Flush away your potty training worries: Answers to 5 common questions

Is your 4-year-old not yet potty trained? Does your toddler get upset when she has an accident? Potty training can be time-consuming, confusing and stressful, but you can ease your concerns by knowing what’s expected and recognizing when you may need to ask for help.

Dennis S. Peppas, M.D., and Eran Rosenberg, M.D., pediatric urologists with Norton Children’s Hospital Urology Specialists, weigh in on common potty training questions.

  1. What is the right age to begin potty training?

While the average kid is toilet trained by age 3, some children may take as long as age 6 or 7 to stay completely dry day and night.

  1. How do I know when to begin potty training?

When your little one is ready to potty train, he or she will let you know! There is no specific timeline to follow. Every kid is different and children will have the desire and motivation to be dry at different times. Most potty training occurs between ages 1 and 3, but don’t force your child to start training if he or she is not ready. Setting your expectations too high can sometimes cause a child to have urinary issues.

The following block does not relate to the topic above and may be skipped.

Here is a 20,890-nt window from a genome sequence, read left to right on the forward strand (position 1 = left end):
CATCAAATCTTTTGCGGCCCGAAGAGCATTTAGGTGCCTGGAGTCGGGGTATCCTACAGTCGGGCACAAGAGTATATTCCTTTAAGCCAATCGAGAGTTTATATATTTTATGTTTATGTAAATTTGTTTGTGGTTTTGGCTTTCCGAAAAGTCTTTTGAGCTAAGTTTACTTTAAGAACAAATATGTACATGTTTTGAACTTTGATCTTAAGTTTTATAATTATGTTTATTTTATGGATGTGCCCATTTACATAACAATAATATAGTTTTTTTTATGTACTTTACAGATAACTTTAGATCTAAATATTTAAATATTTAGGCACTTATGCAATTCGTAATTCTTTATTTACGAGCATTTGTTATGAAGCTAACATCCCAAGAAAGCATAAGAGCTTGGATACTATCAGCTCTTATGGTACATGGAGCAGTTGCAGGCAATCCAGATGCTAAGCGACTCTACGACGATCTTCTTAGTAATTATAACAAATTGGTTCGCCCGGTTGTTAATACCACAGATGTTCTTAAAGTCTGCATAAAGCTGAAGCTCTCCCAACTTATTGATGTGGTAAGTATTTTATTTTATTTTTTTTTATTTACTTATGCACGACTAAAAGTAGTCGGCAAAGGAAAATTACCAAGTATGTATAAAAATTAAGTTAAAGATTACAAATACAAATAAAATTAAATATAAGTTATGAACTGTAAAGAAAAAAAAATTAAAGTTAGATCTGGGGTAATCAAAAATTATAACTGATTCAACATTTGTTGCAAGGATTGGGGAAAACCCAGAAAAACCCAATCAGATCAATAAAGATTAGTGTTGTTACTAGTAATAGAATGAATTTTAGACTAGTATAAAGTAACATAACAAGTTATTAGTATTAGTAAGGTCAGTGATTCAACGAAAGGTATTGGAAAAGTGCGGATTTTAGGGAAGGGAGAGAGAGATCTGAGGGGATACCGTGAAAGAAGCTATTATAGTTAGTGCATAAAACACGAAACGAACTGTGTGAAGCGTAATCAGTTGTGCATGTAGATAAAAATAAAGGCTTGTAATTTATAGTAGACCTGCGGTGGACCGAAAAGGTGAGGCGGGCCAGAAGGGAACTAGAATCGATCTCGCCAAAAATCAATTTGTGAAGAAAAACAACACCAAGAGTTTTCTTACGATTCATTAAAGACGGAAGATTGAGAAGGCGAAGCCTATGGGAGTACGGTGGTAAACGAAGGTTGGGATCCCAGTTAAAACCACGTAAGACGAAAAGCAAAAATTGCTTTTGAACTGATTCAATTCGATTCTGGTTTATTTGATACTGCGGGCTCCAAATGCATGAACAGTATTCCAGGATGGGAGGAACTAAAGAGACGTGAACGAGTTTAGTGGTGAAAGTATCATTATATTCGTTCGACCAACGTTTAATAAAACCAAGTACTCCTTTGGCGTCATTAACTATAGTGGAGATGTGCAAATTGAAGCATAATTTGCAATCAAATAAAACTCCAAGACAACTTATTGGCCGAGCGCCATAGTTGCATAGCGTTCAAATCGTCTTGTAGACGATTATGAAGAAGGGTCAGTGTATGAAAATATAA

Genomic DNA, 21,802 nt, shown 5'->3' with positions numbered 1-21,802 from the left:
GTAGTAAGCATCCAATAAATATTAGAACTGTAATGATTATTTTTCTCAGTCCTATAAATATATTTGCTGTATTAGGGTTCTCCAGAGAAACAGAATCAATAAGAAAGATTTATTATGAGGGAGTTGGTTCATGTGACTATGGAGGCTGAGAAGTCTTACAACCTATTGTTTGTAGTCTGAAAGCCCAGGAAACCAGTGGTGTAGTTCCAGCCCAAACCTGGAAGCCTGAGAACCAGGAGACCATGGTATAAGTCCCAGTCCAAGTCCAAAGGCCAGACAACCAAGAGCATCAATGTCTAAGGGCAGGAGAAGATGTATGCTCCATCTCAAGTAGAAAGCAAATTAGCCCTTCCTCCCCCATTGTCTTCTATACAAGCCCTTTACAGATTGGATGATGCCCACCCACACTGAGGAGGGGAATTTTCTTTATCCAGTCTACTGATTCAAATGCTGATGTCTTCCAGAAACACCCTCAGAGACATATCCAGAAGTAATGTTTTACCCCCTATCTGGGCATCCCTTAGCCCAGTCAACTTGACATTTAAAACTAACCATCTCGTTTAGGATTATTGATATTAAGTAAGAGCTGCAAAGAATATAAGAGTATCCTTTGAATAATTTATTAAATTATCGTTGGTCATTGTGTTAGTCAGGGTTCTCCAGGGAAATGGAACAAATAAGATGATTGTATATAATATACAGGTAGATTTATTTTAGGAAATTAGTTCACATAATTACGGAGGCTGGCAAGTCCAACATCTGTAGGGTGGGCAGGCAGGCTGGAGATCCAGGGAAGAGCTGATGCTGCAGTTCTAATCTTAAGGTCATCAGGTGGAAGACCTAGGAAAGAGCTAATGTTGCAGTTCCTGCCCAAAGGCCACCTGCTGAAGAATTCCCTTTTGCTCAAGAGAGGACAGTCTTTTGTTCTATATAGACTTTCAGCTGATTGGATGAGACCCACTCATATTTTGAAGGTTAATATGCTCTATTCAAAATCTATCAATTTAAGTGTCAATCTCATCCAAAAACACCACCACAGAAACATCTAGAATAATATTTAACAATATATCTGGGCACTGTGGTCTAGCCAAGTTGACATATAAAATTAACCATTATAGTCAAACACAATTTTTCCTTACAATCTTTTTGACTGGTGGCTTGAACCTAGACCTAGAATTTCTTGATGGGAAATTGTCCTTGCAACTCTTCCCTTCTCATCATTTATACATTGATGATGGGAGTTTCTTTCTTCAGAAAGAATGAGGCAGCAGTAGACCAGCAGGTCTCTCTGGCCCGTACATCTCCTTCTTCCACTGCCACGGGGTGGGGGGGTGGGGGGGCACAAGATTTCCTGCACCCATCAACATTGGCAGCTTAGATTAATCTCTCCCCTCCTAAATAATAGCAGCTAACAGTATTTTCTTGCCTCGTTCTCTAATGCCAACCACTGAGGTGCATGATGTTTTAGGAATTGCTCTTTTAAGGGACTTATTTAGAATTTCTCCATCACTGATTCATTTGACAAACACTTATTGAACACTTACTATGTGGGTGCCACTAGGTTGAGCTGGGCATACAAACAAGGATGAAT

1. How do I help my child learn to use the toilet?

Patience and persistence are vital to the process. If your child shows a desire to be dry, schedule times to urinate every two to three hours during the day. Also, select the time after the largest meal of the day and have your child sit on the potty for 30 minutes with a book or toy. This will likely stimulate a sense of bowel fullness and the need to have a bowel movement.

  1. When is it time to ask for help?

A child who is not toilet trained by age 6 should be examined by a pediatric urologist. A visit is also recommended for a child who was previously toilet trained but now has accidents, has problems with how often he or she urinates or is regularly experiencing an urgent need to urinate.

  1. What does a pediatric urologist do?

A pediatric urologist is a specialist who diagnoses and treats urination difficulties, called “voiding dysfunction.” It may take several months to improve or resolve voiding dysfunction.

Norton Children’s Hospital Urology Specialists offers children and adolescents consultations and specialized care for a variety of urological conditions. To learn more about its services or to schedule an appointment, call (502) 559-1670 or visit NortonChildrens.com.

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